Thoughts after an ugly loss here:
-- Jack Capuano was as pointed in his criticism of certain players as he's been all season. He "didn't want to name names" as to which players failed to show up, but mentioned that "it seems the same guys do the right things and have success, and other guys are on their own page, not playing within the team concept. That's why they're -2 or -3."
Brian Rolston was -3. Frans Nielsen, PA Parenteau, Mark Eaton and Milan Jurcina were -2. That line was one of the better ones in Saturday's win, but they were spotty tonight and a mess in a 49-second span in the third, when the Bruins' top line of Horton-Krejci-Lucic scored twice to ice it.
Jurcina looked particularly off, not very physical on the first-period PP that the Bruins scored on or effective on the point of the Isles' PP. I thought Mike Mottau might get back in tonight, but now I'm fairly certain he'll be back in Colorado on Thursday for either Jurcina or Eaton.
-- Capuano was also referring to Blake Comeau and Kyle Okposo, who were around the puck and the net some tonight, but with no results. Okposo just looks unable to get his stick to do what he wants it to; he's hacking at pucks around the net, which is where he needs to make his living.
Comeau is still circling on the perimeter too much for the coaching staff's liking. Not sure what more Capuano can do, since Comeau is certainly aware of how he needs to play.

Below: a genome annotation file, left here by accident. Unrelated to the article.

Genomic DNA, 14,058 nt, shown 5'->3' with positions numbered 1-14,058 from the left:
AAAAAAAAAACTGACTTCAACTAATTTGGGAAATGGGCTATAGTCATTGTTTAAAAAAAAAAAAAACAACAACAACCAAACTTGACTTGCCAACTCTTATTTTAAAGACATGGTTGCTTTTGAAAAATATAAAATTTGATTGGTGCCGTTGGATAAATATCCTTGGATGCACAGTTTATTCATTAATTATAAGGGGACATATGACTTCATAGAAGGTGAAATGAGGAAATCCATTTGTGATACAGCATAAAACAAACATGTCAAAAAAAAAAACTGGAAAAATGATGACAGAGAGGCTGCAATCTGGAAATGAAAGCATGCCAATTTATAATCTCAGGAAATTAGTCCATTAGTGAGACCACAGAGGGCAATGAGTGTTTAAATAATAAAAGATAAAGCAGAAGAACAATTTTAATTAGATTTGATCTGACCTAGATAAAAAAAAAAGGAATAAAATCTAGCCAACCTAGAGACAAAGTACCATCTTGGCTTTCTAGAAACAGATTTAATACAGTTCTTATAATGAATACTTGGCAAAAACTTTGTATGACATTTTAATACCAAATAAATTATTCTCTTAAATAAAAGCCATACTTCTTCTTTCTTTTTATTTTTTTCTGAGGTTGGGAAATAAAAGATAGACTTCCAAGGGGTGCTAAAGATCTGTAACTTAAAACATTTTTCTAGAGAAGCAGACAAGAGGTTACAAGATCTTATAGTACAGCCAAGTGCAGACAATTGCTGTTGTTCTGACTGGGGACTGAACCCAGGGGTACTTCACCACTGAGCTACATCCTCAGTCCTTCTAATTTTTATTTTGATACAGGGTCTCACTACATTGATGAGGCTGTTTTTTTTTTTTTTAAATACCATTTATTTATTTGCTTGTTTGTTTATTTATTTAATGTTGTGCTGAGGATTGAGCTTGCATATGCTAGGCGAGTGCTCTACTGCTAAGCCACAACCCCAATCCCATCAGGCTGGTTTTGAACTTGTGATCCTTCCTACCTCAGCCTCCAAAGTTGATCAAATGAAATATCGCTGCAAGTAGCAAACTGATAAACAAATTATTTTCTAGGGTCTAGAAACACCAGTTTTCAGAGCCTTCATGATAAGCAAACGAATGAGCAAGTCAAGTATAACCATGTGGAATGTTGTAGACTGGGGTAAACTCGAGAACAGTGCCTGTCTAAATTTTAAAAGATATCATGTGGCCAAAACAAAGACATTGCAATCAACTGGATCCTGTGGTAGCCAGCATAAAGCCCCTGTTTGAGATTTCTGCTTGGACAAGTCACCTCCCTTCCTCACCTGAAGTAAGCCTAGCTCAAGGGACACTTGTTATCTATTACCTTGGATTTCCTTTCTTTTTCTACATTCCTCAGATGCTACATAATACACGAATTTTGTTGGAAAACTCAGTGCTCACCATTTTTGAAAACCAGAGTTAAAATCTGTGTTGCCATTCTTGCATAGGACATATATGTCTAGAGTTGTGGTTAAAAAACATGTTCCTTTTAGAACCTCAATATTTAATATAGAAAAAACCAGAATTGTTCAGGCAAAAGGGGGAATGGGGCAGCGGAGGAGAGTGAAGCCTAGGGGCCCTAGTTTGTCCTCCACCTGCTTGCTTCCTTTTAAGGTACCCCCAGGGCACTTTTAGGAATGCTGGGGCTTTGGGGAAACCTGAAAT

-- John Tavares had a rough night in the faceoff circle, winning only 6 of 18 draws. As he noted, that put the power play in a bad spot, since it was retrieving pucks instead of setting up. But the Tavares-Moulson-Grabner line had both goals and has shown it should stick together.
-- Same is true of the new fourth line, but that's because Matt Martin and Jay Pandolfo know how to cycle the puck. Josh Bailey had a few nice setups, including one for Pandolfo in the second that should have tied it (Pandolfo missed the net from the high slot), and overall that line was very strong again. Can't say enough about Martin's play so far as a physical role player.
-- Al Montoya's name was chanted at the Coliseum on Saturday, aimed more at Rick DiPietro than anything else, but Montoya was chant-worthy last night, despite giving up two goals in relief of Evgeni Nabokov. Montoya was brilliant in the second, stopping 16 shots on a variety of great chances. Expect him to get the start on Thursday.
-- Nabokov wasn't as bad as his teammates, but he was caught off-guard by the sharp-angle toss by Jordan Caron that started the Bruins' opening goal. Boston had a 12-4 shots edge when Nabokov was pulled, and Capuano said it was more to jump-start the team than an indictment of Nabokov.
-- Bruins F Daniel Paille took Steve Staios' shot off the nose, apparently. He was wearing a visor, which had to help somewhat, but that was a scary scene.
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